Conjunctivitis and contact lenses: everything you need to know

Woman rubbing her sore eyes

Conjunctivitis, also known as pink or red eye, is an eye condition that can affect anyone. Its symptoms can range from mild to needing medical attention, and while some variants are not contagious, others are. Here, we look at what conjunctivitis means for contact lens wearers, and how best to relieve and avoid these symptoms.

What is conjunctivitis?

Conjunctivitis is a condition that affects the eye. When the small blood vessels in the lining of your eye become irritated and swell, the membrane that lines the eye and the inside of the eyelids – the conjunctiva – becomes inflamed, causing eyes to look red and become irritated. Conjunctivitis can affect 1 or both eyes, and in some cases, is contagious.

There are 4 types of conjunctivitis:

Bacterial conjunctivitis: This type of conjunctivitis is caused by bacterial infection from streptococcus and bacteria related to sexually transmitted infections gonorrhoea and chlamydia. This strain is common in young children, who often pass it onto their parents. Though this type of conjunctivitis is not painful, it can cause eye damage if left untreated, and is very contagious.

Viral conjunctivitis: This type of conjunctivitis is a viral infection, and is airborne and highly contagious. Viral conjunctivitis is transmitted via coughing and sneezing, and often accompanies common respiratory infections, such as measles, the flu, or the common cold. Infection often starts with one eye, and moves to the other. Luckily, this type doesn’t need treatment and goes away on its own.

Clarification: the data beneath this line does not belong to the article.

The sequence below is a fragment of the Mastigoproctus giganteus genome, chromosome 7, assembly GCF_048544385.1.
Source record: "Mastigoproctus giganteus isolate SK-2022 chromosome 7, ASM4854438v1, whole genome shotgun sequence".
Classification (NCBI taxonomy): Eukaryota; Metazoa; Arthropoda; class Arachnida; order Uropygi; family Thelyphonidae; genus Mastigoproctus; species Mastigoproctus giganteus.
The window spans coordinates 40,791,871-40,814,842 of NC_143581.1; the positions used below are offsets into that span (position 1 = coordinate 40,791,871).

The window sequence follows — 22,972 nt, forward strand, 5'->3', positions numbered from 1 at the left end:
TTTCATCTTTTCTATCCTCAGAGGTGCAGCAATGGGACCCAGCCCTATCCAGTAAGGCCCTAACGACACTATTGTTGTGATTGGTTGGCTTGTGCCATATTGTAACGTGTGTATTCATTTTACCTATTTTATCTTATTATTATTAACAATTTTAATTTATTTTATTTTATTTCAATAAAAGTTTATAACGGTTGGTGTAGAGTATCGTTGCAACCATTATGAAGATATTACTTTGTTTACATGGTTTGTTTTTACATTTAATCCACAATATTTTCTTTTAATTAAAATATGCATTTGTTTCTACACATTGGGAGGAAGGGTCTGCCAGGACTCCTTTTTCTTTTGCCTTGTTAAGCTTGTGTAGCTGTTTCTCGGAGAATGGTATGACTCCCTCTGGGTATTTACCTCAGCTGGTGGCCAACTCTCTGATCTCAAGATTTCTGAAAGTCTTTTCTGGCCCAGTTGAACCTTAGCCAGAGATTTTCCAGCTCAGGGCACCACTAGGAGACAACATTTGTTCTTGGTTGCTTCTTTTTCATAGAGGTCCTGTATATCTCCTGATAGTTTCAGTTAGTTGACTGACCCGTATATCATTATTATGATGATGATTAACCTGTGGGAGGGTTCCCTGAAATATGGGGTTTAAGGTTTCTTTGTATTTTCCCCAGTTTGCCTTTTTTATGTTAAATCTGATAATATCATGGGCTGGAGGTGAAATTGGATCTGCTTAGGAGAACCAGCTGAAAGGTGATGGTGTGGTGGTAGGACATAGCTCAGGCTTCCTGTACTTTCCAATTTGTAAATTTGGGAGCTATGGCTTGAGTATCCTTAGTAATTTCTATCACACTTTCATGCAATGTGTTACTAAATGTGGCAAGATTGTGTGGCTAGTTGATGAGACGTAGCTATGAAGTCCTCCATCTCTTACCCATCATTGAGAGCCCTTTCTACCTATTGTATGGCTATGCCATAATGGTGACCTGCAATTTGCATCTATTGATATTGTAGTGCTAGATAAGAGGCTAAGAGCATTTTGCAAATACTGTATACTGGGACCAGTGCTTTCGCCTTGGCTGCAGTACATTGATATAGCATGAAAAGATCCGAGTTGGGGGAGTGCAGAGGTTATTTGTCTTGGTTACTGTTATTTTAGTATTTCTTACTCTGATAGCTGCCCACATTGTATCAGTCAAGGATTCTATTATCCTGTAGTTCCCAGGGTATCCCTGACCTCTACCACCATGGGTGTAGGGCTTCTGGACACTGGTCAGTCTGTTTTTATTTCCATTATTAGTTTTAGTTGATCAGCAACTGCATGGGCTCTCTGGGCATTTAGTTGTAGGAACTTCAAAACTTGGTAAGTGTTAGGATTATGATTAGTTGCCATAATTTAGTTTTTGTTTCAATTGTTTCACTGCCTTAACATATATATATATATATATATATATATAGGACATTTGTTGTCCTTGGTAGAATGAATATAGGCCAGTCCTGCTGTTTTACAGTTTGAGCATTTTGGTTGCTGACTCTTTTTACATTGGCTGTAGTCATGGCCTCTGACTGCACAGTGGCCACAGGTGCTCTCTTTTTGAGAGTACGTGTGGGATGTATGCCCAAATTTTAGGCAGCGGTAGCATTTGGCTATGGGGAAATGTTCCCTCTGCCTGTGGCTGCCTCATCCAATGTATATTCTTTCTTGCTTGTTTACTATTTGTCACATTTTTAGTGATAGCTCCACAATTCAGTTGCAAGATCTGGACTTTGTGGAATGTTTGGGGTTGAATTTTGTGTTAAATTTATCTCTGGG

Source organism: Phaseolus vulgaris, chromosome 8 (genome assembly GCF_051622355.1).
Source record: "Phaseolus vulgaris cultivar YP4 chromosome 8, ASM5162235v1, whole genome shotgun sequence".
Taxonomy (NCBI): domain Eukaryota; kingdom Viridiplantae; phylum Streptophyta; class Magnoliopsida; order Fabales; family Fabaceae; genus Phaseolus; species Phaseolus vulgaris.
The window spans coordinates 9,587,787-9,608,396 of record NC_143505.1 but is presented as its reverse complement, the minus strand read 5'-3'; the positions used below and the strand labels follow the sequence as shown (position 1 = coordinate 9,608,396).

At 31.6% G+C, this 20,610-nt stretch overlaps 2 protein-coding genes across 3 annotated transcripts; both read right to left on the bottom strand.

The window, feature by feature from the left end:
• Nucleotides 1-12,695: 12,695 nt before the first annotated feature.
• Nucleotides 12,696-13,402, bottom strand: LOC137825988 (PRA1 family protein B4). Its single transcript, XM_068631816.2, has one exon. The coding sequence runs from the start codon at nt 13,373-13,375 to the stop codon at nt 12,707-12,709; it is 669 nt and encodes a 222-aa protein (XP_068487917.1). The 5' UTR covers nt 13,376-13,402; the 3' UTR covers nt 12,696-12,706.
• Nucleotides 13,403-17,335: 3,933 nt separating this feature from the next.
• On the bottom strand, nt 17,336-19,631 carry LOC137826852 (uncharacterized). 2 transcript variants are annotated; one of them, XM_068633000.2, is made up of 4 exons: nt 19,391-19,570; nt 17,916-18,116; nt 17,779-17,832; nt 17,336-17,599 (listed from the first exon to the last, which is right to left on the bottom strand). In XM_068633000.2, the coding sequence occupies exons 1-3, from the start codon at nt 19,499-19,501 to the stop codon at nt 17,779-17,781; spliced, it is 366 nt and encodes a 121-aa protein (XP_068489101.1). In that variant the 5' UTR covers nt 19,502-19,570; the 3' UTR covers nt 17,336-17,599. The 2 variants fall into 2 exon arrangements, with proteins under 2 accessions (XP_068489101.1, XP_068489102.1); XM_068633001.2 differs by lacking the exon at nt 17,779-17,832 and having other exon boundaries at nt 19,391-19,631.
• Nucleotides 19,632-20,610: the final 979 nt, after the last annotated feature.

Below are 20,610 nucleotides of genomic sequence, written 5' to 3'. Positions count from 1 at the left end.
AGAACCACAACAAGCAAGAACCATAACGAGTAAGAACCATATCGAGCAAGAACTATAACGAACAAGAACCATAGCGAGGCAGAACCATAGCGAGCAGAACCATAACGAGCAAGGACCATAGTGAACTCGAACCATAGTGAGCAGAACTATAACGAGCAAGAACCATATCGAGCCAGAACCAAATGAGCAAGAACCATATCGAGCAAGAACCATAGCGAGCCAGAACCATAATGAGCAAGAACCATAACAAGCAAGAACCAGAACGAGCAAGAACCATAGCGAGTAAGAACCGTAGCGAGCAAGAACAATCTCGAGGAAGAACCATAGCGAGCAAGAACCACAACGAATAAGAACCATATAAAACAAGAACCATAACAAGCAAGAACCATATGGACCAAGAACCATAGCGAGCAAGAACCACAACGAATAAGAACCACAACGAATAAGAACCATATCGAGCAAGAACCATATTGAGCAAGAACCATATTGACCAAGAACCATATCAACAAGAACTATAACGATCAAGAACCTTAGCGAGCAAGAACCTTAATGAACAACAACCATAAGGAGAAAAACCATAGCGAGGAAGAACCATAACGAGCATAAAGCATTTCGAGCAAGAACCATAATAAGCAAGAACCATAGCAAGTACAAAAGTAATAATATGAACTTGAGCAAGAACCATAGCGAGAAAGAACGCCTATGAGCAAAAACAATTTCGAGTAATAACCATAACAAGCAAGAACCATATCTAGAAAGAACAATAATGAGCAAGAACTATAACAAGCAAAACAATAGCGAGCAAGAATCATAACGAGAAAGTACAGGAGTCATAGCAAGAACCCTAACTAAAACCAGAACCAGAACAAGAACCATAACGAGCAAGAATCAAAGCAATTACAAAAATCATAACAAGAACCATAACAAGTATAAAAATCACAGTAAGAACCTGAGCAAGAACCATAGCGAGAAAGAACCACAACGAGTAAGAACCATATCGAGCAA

Irritation-induced Conjunctivitis: This type of conjunctivitis is caused by external factors, such as a foreign body like a dust particle, too much UV light (this can happen if you go skiing without wearing sunglasses and contact lenses with UV protection), or from chlorinated water when you have been swimming.

Allergic conjunctivitis: This type of conjunctivitis develops as a reaction to particles that cause an allergic reaction. This can happen, for example, if you have hay fever or other allergens, such as dust mites, cats, dogs, or other pets. Allergic inflammation of the conjunctiva can be seasonal or perennial, depending on the allergen that affects you.

Symptoms of conjunctivitis

The following symptoms include:

  • Itchiness and burning in one or both eyes
  • Watery eyes and a watery discharge
  • Swelling around the eyelids
  • Pink/red discolouration of the whites of your eye(s)